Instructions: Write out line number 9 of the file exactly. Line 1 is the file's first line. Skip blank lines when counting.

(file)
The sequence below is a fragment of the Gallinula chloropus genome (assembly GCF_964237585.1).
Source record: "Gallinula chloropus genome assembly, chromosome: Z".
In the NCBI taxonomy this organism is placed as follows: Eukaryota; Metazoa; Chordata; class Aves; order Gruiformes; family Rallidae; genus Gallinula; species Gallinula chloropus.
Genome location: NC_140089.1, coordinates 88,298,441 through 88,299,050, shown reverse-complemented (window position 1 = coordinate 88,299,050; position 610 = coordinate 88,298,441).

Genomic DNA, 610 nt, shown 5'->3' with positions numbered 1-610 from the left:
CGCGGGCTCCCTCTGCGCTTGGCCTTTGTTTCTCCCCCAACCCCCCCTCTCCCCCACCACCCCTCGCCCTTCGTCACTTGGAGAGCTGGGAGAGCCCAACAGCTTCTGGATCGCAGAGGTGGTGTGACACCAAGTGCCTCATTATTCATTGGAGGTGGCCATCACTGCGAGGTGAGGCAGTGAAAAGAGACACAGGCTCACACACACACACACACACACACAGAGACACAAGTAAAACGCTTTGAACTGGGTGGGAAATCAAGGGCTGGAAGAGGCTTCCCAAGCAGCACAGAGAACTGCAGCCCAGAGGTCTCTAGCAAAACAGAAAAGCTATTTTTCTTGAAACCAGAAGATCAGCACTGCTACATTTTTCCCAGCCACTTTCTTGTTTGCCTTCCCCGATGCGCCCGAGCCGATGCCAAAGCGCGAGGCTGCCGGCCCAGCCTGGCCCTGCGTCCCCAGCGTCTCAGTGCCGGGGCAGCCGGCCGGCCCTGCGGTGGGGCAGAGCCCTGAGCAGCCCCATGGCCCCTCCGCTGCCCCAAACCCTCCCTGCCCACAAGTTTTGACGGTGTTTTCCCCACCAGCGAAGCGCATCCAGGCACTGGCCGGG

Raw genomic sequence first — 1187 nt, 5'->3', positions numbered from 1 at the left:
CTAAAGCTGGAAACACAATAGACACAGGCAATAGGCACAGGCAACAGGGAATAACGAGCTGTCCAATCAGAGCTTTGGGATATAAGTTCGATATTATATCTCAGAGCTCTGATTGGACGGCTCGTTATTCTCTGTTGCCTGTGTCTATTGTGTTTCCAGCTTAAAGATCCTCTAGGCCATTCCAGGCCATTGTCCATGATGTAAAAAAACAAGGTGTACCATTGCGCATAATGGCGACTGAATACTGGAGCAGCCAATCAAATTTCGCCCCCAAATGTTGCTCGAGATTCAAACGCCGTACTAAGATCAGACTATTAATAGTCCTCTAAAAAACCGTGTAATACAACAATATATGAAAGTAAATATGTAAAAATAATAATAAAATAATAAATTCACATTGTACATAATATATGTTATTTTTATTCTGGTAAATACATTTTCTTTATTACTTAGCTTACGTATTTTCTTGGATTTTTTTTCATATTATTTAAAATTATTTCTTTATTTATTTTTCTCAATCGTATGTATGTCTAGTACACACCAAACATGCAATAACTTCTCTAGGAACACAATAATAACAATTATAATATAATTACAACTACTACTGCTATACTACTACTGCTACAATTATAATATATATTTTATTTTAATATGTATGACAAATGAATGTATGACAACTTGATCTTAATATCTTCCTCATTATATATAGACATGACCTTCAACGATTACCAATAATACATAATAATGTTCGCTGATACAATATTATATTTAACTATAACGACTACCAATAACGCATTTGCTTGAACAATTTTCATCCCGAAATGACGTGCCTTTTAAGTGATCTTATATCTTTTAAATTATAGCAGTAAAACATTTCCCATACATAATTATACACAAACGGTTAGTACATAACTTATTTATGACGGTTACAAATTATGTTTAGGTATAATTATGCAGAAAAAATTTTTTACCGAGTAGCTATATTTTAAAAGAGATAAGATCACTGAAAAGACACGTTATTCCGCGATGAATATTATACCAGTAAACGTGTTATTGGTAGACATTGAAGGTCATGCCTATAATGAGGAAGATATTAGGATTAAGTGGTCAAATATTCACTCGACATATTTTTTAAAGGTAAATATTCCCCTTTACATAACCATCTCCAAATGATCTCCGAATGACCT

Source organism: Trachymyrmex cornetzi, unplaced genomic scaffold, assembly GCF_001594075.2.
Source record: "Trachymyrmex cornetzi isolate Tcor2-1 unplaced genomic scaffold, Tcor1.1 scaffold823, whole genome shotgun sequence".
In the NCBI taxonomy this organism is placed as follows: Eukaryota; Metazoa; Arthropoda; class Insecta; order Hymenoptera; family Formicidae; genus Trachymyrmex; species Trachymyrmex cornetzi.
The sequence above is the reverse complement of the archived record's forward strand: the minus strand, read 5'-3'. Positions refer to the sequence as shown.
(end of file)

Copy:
Source organism: Trachymyrmex cornetzi, unplaced genomic scaffold, assembly GCF_001594075.2.